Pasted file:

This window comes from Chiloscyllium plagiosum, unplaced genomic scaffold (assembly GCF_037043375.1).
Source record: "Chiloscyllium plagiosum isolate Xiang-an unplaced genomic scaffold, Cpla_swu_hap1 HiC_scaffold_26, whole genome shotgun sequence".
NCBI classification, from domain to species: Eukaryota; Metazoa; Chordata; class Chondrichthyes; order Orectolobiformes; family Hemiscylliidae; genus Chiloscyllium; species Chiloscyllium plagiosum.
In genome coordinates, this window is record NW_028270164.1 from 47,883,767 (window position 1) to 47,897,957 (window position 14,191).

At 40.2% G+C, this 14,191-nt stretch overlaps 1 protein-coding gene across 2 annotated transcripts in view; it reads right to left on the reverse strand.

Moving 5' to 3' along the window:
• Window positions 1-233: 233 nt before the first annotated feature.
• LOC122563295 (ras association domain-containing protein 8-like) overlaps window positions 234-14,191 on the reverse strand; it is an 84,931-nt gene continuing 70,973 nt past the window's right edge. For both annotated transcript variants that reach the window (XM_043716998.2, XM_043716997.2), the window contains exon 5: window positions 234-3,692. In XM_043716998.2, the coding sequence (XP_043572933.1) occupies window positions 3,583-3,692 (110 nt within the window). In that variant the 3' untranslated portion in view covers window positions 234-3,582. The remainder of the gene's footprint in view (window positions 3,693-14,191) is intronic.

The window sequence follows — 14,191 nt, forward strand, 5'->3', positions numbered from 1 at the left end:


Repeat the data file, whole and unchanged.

This window comes from Chiloscyllium plagiosum, unplaced genomic scaffold (assembly GCF_037043375.1).
Source record: "Chiloscyllium plagiosum isolate Xiang-an unplaced genomic scaffold, Cpla_swu_hap1 HiC_scaffold_26, whole genome shotgun sequence".
NCBI classification, from domain to species: Eukaryota; Metazoa; Chordata; class Chondrichthyes; order Orectolobiformes; family Hemiscylliidae; genus Chiloscyllium; species Chiloscyllium plagiosum.
In genome coordinates, this window is record NW_028270164.1 from 47,883,767 (window position 1) to 47,897,957 (window position 14,191).

At 40.2% G+C, this 14,191-nt stretch overlaps 1 protein-coding gene across 2 annotated transcripts in view; it reads right to left on the reverse strand.

Moving 5' to 3' along the window:
• Window positions 1-233: 233 nt before the first annotated feature.
• LOC122563295 (ras association domain-containing protein 8-like) overlaps window positions 234-14,191 on the reverse strand; it is an 84,931-nt gene continuing 70,973 nt past the window's right edge. For both annotated transcript variants that reach the window (XM_043716998.2, XM_043716997.2), the window contains exon 5: window positions 234-3,692. In XM_043716998.2, the coding sequence (XP_043572933.1) occupies window positions 3,583-3,692 (110 nt within the window). In that variant the 3' untranslated portion in view covers window positions 234-3,582. The remainder of the gene's footprint in view (window positions 3,693-14,191) is intronic.

The window sequence follows — 14,191 nt, forward strand, 5'->3', positions numbered from 1 at the left end: